I dont seem to get my head around the example given on pages 29 and 30 of the CFA Curriculum Vol 5.
The example illustrates the use of the swap spread in fixed income pricing and is used to price a corporate bond.
In the example the treasury yield for the maturity of the corporate bond is calculated by interpolation and is 0.586%. Then it is stated that the swap spread is 0.918%.
The yield of the corporate bond is calculated as Treasury yield + Swap Spread = 0.586% + 0.918% = 1.504% which is then used for discounting the cash flows and pricing the corporate bond.
I don’t get how the yield for the corporate bond calculated this way reflects the credit and liquditiy risk of the bond.
My understanding is that swap spread = swap rate - on the run Treasury yield
So Treasury yield + Swap Spread should be equal to Treasury yield + (swap rate - on the run Treasury yield) . Which basically just leaves me with the swap rate. However, disocunting the corporate bond with the swap rate doesen’t seem right.
Then it is also stated that the swap spread helps to identify time value, credit and liquditiy components of a bond’s YTM. The higher the swap spread, the higher the return that investors require for credit and/or liquidity risk.
How is this the case? If the swap spread increases for a given swap rate, the on the run treasury yield needs to decrease. But a decrease in yield would mean, that the investor is getting compensated less for the risks of the treasury bond.
If you discount corporate bonds at the swap rates then you assume that it has liquidity and credit risk similar to that of commercial banks. Note that you may need to use a rate that is higher than the swap rate if other risks are present.
For the second part of your question, the swap spread reflects liquidity and credit risk so an increase in spread is due to an increase in both types of risk (or either one of them). Your time value is reflected in your treasury yields. Also why does the treasury yield need to decrease for the swap spread to increase? The swap spread may increase while the treasury yield stays the same. This would reflect an increase in liquidity and/or credit risk. The treasury yields do not need to decrease for the swap spread to increase. Can you clarify as to why the treasury yield needs to decrease?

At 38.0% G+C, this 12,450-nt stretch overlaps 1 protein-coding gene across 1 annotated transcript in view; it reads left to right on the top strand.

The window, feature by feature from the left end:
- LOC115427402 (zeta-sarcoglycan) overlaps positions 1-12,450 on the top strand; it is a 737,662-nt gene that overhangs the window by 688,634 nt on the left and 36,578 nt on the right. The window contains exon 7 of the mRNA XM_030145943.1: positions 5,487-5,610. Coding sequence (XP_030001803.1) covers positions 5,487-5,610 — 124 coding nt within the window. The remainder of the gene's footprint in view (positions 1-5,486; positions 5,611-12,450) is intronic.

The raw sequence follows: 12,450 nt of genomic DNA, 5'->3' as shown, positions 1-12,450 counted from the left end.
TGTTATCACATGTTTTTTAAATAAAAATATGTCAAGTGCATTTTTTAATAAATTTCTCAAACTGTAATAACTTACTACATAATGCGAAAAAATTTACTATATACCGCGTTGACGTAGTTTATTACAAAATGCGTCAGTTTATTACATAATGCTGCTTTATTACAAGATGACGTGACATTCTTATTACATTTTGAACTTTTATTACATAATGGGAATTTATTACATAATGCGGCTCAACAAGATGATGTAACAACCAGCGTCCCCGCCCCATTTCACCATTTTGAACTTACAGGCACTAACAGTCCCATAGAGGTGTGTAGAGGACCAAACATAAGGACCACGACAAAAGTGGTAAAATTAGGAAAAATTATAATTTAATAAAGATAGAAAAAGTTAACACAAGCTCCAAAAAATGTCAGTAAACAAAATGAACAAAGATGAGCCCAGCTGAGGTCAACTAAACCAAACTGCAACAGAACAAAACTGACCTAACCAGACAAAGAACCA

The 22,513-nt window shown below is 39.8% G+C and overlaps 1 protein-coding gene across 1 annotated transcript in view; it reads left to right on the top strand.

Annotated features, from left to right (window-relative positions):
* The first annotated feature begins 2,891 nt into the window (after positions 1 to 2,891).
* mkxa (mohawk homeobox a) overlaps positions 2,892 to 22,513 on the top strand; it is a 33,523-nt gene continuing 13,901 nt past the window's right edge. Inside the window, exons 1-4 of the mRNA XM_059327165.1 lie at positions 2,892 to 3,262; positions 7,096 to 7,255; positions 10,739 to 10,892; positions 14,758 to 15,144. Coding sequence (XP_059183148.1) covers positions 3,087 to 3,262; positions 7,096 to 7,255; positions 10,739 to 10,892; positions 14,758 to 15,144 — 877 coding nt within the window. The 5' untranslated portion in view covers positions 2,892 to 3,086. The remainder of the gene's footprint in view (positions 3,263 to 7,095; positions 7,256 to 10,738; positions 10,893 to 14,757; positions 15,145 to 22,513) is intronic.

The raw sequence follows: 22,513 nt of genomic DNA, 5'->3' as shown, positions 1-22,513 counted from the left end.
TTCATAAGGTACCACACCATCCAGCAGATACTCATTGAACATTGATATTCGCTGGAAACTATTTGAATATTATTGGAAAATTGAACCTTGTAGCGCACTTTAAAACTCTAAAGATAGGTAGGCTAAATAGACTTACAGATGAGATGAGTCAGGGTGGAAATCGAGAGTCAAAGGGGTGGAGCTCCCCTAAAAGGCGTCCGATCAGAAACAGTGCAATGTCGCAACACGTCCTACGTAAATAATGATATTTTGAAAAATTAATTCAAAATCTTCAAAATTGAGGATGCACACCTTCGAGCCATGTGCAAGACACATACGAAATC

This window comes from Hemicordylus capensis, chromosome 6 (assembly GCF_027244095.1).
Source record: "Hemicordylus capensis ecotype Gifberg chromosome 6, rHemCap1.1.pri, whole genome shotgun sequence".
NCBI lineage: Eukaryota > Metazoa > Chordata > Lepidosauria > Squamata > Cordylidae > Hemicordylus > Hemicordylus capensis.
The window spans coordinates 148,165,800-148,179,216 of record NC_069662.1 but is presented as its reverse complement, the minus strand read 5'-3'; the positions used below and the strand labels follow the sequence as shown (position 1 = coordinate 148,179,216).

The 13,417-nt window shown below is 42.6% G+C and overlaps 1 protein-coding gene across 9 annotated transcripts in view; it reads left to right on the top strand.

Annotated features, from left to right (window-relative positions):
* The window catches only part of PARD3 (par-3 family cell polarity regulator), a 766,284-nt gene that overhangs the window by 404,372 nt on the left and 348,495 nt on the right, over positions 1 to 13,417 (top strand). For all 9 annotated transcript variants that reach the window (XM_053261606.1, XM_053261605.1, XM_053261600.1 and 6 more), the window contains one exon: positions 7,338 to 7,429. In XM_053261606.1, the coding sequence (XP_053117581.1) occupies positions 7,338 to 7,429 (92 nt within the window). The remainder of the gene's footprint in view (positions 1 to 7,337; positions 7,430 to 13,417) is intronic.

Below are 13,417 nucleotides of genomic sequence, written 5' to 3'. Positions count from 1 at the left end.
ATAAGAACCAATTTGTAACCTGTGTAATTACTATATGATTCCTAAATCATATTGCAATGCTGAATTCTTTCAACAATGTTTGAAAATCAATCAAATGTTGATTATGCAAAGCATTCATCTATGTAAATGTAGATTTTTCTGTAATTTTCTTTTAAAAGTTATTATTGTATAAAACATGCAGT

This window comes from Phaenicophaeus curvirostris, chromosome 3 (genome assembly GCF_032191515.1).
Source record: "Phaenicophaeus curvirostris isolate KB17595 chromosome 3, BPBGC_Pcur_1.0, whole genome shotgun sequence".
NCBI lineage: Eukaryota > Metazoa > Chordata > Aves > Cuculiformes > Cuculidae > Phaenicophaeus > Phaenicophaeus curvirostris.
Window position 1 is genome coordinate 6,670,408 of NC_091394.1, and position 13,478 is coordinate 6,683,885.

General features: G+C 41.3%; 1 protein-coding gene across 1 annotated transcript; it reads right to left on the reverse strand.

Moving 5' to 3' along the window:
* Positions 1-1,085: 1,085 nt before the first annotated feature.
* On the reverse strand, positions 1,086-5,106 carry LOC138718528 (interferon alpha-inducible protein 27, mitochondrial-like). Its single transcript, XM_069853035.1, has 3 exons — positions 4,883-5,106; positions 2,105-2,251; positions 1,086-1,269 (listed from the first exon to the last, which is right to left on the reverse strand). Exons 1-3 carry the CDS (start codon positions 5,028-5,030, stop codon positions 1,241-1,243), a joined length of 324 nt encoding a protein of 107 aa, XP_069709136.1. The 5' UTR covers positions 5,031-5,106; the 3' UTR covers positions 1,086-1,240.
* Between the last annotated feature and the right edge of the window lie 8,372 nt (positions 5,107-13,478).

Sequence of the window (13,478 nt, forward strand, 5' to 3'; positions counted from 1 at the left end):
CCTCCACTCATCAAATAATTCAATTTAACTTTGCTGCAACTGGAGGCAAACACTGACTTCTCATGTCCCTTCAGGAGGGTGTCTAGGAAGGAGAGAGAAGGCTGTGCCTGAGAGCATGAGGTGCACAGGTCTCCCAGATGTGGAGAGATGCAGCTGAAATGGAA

Thanks for your reply, cfageist.
Ok, if I assume that the swap rates adequately reflect all the risks in a bond, then I can use the swap spread for valuation of a specific corporate bond. I just have never seen anyone actually do this in the industry which is why I guess I had difficulties with the idea. I have only seen valuations with swap rate + x, where the x is a spread to relect the specific risks of the bond.
For the second part, you are absolutely right, for the swap spread to increase Treasury rates do not need to decrease. As you mentioned swap rates could increase (with constant Treasury rates) or there could be some combination of changes in Swap rates and Treasury rates that still result in a higher swap spread. My problem here again was the idea that the Swap spread, which reflects fairly general conditions (liquidity and credit risk) in the market (mainly the interbank market), can be used as a measure for the liquidity and credit risk of a specific corporate bond. But as with the valuation question, if it is assumed that the swap spread reflects all risk of a specific bond then it can also be used to measure its liqudity and credit risk.
Thanks for the clarification. Seems like the text uses the swap rates very broadly. As you said, adding additional risk premia over the swap rate is appropriate for most corporate bonds.